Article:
BOX 2–1 Basic Principles and Features of Principles and Standards for School Mathematics

This document is intended to (p. 6):

  • set forth a comprehensive and coherent set of goals for mathematics for all students from prekindergarten through grade 12 that will orient curricular, teaching, and assessment efforts during the next decades;

  • serve as a resource for teachers, education leaders, and policymakers to use in examining and improving the quality of mathematics instructional programs;

  • guide the development of curriculum frameworks, assessments, and instructional materials;

  • stimulate ideas and ongoing conversations at the national, provincial or state, and local levels about how best to help students gain a deep understanding of important mathematics.

The six principles for school mathematics address overarching themes (p. 11):

  • Equity. Excellence in mathematics education requires equity—high expectations and strong support for all students.

  • Curriculum. A curriculum is more than a collection of activities: it must be coherent, focused on important mathematics, and well articulated across the grades.

  • Teaching. Effective mathematics teaching requires understanding what students know and need to learn and then challenging and supporting them to learn it well.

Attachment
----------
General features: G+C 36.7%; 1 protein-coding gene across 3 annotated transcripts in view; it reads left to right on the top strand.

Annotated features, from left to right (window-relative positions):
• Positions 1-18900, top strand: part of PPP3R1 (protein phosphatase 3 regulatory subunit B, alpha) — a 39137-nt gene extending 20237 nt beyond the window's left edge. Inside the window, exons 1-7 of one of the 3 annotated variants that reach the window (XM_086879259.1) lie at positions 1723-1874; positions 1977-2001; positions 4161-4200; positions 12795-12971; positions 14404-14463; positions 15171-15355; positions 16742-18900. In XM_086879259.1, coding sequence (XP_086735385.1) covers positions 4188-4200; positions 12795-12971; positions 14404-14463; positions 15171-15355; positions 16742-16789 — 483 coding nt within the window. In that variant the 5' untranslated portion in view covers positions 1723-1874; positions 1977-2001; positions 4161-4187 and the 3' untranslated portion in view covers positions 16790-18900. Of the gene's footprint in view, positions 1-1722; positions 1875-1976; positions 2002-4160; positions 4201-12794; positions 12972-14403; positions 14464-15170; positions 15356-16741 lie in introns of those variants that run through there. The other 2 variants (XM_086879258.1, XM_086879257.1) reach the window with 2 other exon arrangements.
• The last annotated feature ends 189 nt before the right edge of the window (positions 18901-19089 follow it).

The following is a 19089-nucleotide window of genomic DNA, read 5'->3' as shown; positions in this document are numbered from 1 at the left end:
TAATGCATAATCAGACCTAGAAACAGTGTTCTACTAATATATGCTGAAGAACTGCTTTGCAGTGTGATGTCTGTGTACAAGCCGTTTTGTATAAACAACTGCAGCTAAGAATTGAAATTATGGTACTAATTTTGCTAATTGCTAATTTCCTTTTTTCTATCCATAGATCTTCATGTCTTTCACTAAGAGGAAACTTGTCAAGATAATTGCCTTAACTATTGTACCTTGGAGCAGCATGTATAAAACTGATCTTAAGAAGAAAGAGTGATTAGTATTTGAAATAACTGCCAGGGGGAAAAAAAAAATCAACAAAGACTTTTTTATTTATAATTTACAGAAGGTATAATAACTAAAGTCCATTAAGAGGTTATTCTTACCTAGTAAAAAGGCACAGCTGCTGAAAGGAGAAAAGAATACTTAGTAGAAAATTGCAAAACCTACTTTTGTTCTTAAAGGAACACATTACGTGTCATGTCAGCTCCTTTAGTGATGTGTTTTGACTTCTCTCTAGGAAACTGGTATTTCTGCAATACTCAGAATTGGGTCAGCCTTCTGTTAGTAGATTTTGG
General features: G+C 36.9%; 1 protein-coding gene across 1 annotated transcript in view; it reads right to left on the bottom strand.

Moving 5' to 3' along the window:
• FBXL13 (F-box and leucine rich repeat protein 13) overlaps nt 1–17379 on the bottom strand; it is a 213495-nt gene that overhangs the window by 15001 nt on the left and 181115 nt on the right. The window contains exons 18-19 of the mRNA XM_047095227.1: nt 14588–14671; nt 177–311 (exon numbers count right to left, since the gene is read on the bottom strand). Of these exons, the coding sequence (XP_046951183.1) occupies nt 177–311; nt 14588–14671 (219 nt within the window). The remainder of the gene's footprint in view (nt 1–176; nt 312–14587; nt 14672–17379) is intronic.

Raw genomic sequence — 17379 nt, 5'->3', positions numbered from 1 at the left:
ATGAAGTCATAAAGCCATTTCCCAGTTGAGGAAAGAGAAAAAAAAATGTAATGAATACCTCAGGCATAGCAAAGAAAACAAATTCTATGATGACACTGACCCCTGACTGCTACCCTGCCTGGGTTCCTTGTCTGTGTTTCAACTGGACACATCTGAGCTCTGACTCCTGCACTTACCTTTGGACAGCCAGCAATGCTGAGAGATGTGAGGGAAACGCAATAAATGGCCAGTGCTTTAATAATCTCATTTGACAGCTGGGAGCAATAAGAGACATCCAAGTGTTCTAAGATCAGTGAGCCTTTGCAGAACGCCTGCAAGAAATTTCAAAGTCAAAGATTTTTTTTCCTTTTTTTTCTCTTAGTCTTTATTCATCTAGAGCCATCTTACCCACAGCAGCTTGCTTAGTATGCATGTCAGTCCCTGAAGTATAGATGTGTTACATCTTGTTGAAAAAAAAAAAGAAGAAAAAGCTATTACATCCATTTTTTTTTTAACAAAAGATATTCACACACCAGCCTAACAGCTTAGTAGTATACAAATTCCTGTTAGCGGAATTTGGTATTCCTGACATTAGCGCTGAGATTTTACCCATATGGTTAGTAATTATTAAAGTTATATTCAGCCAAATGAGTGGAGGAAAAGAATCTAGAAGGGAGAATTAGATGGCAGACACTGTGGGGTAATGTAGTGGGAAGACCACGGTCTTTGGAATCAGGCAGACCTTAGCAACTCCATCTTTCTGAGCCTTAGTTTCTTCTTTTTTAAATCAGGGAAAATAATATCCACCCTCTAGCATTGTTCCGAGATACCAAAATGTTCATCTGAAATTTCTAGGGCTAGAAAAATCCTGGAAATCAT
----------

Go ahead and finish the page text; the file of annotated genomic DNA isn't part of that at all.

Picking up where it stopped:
• Learning. Students must learn mathematics with understanding, actively building new knowledge from experience and prior knowledge.

  • Assessment. Assessment should support the learning of important mathematics and furnish useful information to both teachers and students.

  • Technology. Technology is essential in teaching and learning mathematics; it influences the mathematics that is taught and enhances students’ learning.


(NCTM, 2000), under the umbrella of goals and principles, focuses on content expectations along with instruction and assessment and devotes increased attention to the vertical (pre-K-12) development of important mathematical ideas (see Box 2–1).1


Several publications document the development, expected applications, and dissemination of NCTM mathematics standards, and their use in developing state standards (NRC and NCTM, 1997; Romberg, 1998; Kirst and Bird, 1997; McLeod et al, 1996; Humphrey et al., 1997; CCSSO, 1997; Weiss et al., 1994).

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